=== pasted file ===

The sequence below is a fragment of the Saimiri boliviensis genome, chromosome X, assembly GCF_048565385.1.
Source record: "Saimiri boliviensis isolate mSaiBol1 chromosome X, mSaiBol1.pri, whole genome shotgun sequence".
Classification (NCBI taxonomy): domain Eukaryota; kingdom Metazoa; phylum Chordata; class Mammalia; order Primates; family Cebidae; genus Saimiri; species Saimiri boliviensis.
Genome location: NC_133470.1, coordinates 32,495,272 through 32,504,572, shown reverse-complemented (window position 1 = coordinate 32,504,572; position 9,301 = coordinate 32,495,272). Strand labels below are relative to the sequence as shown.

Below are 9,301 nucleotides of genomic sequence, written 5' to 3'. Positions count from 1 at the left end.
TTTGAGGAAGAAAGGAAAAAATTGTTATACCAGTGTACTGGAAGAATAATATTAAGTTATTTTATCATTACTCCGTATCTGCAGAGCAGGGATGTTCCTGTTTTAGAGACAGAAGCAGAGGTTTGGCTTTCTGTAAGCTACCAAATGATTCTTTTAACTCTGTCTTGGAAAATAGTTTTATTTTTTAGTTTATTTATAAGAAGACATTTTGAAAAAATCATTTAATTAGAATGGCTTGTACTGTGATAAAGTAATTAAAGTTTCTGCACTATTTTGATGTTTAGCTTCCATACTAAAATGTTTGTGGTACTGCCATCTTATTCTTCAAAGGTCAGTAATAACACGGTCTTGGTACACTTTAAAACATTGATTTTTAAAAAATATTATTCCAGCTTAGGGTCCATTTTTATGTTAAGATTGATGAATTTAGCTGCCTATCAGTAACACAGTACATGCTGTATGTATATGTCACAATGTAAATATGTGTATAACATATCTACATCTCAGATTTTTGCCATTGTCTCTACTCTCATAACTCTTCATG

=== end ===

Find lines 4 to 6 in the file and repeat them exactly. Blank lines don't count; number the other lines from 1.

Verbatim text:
Genome location: NC_133470.1, coordinates 32,495,272 through 32,504,572, shown reverse-complemented (window position 1 = coordinate 32,504,572; position 9,301 = coordinate 32,495,272). Strand labels below are relative to the sequence as shown.

Below are 9,301 nucleotides of genomic sequence, written 5' to 3'. Positions count from 1 at the left end.
TTTGAGGAAGAAAGGAAAAAATTGTTATACCAGTGTACTGGAAGAATAATATTAAGTTATTTTATCATTACTCCGTATCTGCAGAGCAGGGATGTTCCTGTTTTAGAGACAGAAGCAGAGGTTTGGCTTTCTGTAAGCTACCAAATGATTCTTTTAACTCTGTCTTGGAAAATAGTTTTATTTTTTAGTTTATTTATAAGAAGACATTTTGAAAAAATCATTTAATTAGAATGGCTTGTACTGTGATAAAGTAATTAAAGTTTCTGCACTATTTTGATGTTTAGCTTCCATACTAAAATGTTTGTGGTACTGCCATCTTATTCTTCAAAGGTCAGTAATAACACGGTCTTGGTACACTTTAAAACATTGATTTTTAAAAAATATTATTCCAGCTTAGGGTCCATTTTTATGTTAAGATTGATGAATTTAGCTGCCTATCAGTAACACAGTACATGCTGTATGTATATGTCACAATGTAAATATGTGTATAACATATCTACATCTCAGATTTTTGCCATTGTCTCTACTCTCATAACTCTTCATG